I think that what’s interesting about the acoustic stuff for me is, these shows, when people hear "acoustic" I think they think of it as being like, like a folky thing, but it’s a little different than that. I’ve got a small rig and I can make a lot of moods with and I think that what a lot of people overlook with the music that I write is that because it has orchestral parts or because it has so many layers, people think "ok well I don’t know how this is going to translate" to an acoustic guitar, however, this music was ALL written, with just me and a guitar.
No matter how in-depth the orchestrations end up being, the emotional content of these things is the same, whether or not it’s me with an acoustic guitar, or, with a massive choir and elephants and all this shit.
So when people have come to see this show, they leave typically saying it wasn’t that far removed from going to one of the electric shows. The benefit of the acoustic shows for me is that it’s a much more intimate environment and moving forward into the next thing where I will be playing my entire catalogue, ya know, Strapping included, I needed to, be able to talk, and I needed to be able to answer questions, and I needed to be able to present the material in a way that the people who are the most ardent supporters of what I do are able to see that this is all connected to the same goal.
I see in your social media presence, especially on twitter, you actually care what your fans have to say and it seems like because you are the man behind the music, rather than a band, you can talk more freely to your fans.
I do, but I have stepped back from social media a little over the past couple of months because it became unhealthy for me in a way. Not in a dramatic way, but it’s one thing to interact with people. It’s another thing to let the negativity or the opinions of people affect what I do to the point where I’m second-guessing myself.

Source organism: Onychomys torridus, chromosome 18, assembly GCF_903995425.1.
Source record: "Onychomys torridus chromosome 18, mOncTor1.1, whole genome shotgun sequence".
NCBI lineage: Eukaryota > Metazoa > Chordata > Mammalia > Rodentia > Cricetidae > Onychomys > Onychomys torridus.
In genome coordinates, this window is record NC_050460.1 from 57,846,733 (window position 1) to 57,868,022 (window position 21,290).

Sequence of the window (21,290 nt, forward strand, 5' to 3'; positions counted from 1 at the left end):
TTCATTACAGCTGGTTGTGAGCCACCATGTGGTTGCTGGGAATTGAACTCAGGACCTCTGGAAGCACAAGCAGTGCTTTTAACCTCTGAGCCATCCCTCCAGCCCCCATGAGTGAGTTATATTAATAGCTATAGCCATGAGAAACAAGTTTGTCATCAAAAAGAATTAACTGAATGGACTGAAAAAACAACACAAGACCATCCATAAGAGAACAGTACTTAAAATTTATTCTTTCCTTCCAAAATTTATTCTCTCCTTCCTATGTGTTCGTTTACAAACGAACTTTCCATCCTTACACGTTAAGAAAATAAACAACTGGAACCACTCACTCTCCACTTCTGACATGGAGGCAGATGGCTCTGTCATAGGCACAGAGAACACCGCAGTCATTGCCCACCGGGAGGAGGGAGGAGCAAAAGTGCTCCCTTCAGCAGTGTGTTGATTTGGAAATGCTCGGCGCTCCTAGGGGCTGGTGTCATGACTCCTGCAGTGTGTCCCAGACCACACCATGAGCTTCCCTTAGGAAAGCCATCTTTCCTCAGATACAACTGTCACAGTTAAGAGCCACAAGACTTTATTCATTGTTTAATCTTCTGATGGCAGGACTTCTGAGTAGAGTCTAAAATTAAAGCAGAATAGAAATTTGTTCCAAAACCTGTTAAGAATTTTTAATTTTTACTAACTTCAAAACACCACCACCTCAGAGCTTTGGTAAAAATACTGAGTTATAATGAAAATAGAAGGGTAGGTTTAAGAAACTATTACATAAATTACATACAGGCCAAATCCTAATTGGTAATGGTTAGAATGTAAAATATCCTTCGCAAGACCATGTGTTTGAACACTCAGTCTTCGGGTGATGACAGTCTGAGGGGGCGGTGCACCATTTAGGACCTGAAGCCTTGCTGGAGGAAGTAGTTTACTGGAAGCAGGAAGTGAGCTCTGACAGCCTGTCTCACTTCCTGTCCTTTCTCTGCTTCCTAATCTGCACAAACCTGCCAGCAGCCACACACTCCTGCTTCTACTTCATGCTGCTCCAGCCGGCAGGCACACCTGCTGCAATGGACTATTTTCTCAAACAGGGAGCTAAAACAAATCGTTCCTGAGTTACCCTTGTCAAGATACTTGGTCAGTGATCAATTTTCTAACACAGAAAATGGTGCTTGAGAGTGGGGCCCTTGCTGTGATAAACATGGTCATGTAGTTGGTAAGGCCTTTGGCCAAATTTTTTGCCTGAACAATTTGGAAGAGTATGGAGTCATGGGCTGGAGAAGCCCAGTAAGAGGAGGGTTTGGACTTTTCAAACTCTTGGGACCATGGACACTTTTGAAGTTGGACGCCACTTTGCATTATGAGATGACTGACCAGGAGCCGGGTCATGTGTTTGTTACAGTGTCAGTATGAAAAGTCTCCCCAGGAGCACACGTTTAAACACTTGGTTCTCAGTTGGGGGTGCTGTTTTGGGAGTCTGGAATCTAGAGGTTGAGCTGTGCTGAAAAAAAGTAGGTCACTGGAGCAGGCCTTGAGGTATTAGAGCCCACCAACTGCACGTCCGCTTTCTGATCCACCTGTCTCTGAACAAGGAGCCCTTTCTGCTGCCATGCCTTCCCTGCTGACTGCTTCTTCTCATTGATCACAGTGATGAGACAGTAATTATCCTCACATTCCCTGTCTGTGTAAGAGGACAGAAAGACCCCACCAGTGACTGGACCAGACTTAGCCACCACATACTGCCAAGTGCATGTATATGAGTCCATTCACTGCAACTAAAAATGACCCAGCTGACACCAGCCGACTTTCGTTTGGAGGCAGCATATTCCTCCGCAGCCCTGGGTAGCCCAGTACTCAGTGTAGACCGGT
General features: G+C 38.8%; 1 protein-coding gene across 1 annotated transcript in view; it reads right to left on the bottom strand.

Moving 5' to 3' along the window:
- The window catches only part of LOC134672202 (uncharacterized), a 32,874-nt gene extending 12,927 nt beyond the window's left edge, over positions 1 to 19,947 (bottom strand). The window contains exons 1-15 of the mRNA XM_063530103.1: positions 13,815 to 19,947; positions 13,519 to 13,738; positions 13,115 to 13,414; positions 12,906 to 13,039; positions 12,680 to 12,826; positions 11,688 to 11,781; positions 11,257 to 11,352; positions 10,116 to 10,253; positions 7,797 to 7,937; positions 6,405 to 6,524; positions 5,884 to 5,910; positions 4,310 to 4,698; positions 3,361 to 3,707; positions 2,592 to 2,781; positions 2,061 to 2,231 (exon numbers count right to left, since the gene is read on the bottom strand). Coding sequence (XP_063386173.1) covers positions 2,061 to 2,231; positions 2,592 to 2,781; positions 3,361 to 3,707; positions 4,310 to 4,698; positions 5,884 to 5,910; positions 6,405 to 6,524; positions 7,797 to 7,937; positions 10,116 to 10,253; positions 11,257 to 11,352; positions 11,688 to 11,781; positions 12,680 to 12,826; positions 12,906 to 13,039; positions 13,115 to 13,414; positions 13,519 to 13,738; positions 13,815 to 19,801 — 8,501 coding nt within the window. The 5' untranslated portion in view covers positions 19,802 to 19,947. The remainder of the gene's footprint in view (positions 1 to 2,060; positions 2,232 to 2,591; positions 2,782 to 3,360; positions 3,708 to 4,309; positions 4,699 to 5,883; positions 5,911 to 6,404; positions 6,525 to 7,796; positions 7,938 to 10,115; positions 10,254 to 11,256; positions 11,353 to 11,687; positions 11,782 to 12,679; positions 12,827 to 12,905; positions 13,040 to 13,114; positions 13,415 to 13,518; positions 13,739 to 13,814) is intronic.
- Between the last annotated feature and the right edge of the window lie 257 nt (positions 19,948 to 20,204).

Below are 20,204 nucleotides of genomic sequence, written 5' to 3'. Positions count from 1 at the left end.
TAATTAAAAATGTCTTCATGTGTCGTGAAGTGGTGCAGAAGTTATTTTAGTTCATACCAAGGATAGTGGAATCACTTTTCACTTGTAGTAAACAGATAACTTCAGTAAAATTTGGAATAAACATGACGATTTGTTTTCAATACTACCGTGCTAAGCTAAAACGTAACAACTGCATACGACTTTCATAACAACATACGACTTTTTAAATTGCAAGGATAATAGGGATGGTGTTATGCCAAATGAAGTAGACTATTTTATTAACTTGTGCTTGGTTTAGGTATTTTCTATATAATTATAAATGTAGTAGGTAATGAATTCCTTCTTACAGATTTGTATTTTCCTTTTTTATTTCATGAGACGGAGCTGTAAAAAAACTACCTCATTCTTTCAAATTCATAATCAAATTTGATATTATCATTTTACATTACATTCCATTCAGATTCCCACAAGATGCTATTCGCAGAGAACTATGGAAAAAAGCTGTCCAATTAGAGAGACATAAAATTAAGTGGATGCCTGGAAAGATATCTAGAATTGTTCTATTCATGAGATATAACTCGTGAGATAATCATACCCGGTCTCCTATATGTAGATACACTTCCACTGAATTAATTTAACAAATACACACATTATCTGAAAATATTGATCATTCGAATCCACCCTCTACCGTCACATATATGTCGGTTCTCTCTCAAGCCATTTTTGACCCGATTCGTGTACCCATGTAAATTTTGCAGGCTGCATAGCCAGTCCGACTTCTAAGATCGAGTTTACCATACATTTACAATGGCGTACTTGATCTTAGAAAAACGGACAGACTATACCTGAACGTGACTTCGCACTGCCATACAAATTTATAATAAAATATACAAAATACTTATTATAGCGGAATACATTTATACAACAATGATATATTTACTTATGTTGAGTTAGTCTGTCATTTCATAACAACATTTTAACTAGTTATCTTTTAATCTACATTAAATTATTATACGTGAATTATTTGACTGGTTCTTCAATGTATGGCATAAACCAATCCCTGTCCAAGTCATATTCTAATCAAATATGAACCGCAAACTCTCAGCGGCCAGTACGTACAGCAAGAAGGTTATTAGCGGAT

The audience means a huge amount to me. People’s opinions are very important to me and what the audience likes and dislikes about what I do also plays a roll in what I do, however, the reason the music exists in the form that it does is, oftentimes because I am pigheaded about who I am, what my goals are and what the vision entails.
There’s definitely that fine line you can cross where it becomes an addiction for validation
Ain't that the truth! And that’s what I started noticing, and I know it’s not just me. Your self-worth becomes dependent upon your twitter following or your Instagram following. Although it never really veered too far in that direction for me, I did find myself unreasonably interested or upset about certain things over the past year that I was like "dude, all ya gotta do is fuckin' turn it off’. This is not something that you should allow this level of influence over your life.
It seems like this is a bit cathartic for you. Cleaning out the pipes so to speak. The essay on your career that is Empath, the acoustic shows, it’s getting all this out of the way for the next adventure.
Exactly. And I think that’s why if you were to ask me "why should people come to this acoustic tour?" it’s part of the creative process for me, and I think if you really enjoy, not just the music, but why the music exists, this is just a really important step for me, to go out on my own, no backing tracks, no visuals, no band to hide behind. It allows me to really state my case for what I’m going to be doing next to the people who care about it the most.
These venues that we play are typically a little more intimate and the people that come are usually full bore into it, and all I can say is that it’s been a great reaction.
An Evening With Devin Townsend Australian Tour Dates
Tickets for An Evening With Devin Townsend plus an after show fan Q&A are on sale now. Get tickets here.
Tuesday September 10 - Governor Hindmarsh, Adelaide
Wednesday September 11 - Old Museum, Brisbane
Friday September 13 - York Theatre, Sydney
Saturday September 14 - Thornbury Theatre, Melbourne
Sunday September 15- Freo Social, Perth